Progressive Oregon gov commutes all death sentences ‘to life without parole’

Outgoing Gov. Kate Brown (D-Ore.) has made one more move putting the progressive agenda ahead of the will of the people before her term ends, commuting the sentences of all death row inmates admittedly “not based on any rehabilitative efforts.”

With her administration coming to an end because of term limits, Brown has engaged in the routine practice of departing executives to right certain perceived wrongs. On Tuesday, that meant issuing a commutation for each of the 17 named death row inmates, changing their sentences to life in prison without the possibility of parole.

“Justice is not advanced by taking a life, and the state should not be in the business of executing people–even if a terrible crime placed them in prison,” Brown wrote on Twitter. “Today I am commuting all death sentences in Oregon to life without parole, so we no longer have anyone facing execution here.”

In her official statement, the governor went on to say, “Unlike previous commutations I’ve granted to individuals who have demonstrated extraordinary growth and rehabilitation, this commutation is not based on any rehabilitative efforts by the individuals on death row. Instead, it reflects the recognition that the death penalty is immoral.”

Oregon voters have twice reinstated the death penalty after it was abolished or ruled unconstitutional by the state Supreme Court with the most recent occurrence taking place in 1984. However, Brown’s predecessor, former Gov. John Kitzhaber (D), had issued a moratorium on executions which she had extended.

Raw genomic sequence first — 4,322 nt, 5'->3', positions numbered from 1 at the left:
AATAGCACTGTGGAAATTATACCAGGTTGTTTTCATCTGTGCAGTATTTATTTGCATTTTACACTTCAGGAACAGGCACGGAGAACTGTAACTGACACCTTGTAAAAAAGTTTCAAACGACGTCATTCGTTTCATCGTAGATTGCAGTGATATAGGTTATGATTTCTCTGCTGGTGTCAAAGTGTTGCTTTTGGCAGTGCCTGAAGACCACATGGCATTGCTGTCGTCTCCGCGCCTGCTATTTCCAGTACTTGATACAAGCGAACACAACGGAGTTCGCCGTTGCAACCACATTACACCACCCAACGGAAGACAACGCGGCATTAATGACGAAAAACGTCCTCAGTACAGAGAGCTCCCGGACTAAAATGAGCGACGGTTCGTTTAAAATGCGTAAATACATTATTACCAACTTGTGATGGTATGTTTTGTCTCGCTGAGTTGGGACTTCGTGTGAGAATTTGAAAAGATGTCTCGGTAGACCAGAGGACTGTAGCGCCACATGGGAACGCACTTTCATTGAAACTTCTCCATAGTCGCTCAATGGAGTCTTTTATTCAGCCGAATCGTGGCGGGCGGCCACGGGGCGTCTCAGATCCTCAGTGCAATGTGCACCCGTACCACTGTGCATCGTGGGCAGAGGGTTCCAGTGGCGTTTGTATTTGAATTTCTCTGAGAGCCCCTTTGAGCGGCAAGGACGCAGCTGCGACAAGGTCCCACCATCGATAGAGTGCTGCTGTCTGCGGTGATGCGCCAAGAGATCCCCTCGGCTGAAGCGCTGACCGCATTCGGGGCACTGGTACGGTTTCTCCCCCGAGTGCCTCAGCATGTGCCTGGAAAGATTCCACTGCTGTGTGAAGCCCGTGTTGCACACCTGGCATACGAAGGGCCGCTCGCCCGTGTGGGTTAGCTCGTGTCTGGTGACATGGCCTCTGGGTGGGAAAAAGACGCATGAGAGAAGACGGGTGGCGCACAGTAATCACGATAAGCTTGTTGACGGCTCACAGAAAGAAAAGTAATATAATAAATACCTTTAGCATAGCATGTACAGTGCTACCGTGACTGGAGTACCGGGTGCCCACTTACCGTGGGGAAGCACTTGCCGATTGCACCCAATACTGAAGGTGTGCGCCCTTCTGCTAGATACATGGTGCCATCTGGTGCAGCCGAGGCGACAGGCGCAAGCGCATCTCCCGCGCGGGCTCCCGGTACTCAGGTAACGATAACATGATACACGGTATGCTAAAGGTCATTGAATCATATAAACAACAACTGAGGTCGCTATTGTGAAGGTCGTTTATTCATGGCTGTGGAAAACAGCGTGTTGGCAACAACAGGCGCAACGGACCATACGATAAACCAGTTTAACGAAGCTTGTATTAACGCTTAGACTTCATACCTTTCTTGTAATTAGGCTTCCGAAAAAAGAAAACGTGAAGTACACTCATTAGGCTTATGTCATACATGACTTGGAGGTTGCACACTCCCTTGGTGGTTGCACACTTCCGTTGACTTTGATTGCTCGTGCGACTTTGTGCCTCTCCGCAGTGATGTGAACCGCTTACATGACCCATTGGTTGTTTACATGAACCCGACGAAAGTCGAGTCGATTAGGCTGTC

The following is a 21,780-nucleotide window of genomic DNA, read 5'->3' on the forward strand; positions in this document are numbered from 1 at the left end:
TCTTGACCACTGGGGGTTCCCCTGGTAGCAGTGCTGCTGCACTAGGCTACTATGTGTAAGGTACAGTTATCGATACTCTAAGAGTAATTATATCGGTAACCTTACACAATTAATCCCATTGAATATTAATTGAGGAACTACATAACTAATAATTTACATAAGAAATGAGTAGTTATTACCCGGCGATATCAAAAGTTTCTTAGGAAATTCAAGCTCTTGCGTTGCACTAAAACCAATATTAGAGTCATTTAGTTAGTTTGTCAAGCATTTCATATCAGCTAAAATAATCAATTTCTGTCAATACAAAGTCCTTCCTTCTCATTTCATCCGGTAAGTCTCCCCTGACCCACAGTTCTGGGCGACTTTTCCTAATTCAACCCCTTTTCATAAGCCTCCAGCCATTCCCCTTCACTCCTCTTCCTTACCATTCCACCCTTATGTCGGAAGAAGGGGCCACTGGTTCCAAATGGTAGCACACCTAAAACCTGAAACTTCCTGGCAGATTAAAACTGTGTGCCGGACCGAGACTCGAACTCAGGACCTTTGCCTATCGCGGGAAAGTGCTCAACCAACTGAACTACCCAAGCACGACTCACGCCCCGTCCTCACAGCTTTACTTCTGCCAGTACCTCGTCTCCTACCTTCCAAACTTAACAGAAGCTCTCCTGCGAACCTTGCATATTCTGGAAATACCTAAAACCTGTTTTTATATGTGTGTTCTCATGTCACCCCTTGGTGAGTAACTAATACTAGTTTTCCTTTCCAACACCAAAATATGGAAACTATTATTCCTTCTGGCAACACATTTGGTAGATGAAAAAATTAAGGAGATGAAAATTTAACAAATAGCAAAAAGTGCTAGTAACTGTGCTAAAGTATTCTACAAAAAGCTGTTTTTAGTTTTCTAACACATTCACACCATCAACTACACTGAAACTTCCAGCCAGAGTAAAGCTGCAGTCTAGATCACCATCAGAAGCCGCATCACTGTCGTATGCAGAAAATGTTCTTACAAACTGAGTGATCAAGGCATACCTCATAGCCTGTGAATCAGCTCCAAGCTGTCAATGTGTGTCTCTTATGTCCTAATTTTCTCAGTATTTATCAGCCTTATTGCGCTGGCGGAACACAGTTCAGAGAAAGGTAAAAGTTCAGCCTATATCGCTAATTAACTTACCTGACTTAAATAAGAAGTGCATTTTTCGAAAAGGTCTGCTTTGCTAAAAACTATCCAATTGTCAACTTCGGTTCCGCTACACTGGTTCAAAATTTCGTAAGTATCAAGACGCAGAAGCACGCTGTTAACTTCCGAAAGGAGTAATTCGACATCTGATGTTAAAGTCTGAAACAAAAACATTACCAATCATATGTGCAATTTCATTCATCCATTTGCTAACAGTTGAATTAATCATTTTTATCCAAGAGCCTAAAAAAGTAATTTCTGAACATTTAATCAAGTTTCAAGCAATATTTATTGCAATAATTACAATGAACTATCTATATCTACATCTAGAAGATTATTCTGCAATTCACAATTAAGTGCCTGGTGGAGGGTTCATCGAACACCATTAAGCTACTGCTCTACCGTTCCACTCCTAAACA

Speaking out in opposition to the move, Oregon House Republican Leader Vikki Breese-Iverson issued a statement that read, “Governor Brown has once again taken executive action with zero input from Oregonians and the legislature. Oregon has not executed an individual since 1997 and has only executed two criminals since voters adopted the death penalty in 1984. Her decisions do not consider the impact the victims and families will suffer in the months and years to come. Democrats have consistently chosen criminals over victims.”

Meanwhile, Brown claimed to be addressing those concerns as her own statement continued, “I also recognize the pain and uncertainty victims experience as they wait for decades while individuals sit on death row — especially in states with moratoriums on executions — without resolution. My hope is that this commutation will bring us a significant step closer to finality in these cases.”

In addition to commuting the sentences, the governor issued a subsequent order for the Department of Correction (DOC) to “immediately close and take actions toward dismantling the execution chamber and removing any equipment in the chamber, so it can no longer be used for state-sponsored executions.”

Some have noted a discrepancy in the list provided by Brown and the current list provided by the DOC which shows 21 names rather than the mere 17. No statement had been issued to reconcile those lists, nor was one issued to alleviate concerns of the formerly death row inmates being moved to the prison system’s general population.

This is especially concerning as several of the inmates who had been sentenced to the death penalty had not only been found guilty of committing heinous acts prior to their incarceration, but they had also been found guilty of killing fellow prisoners.

The commutations officially went into effect Wednesday.


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Kevin Haggerty


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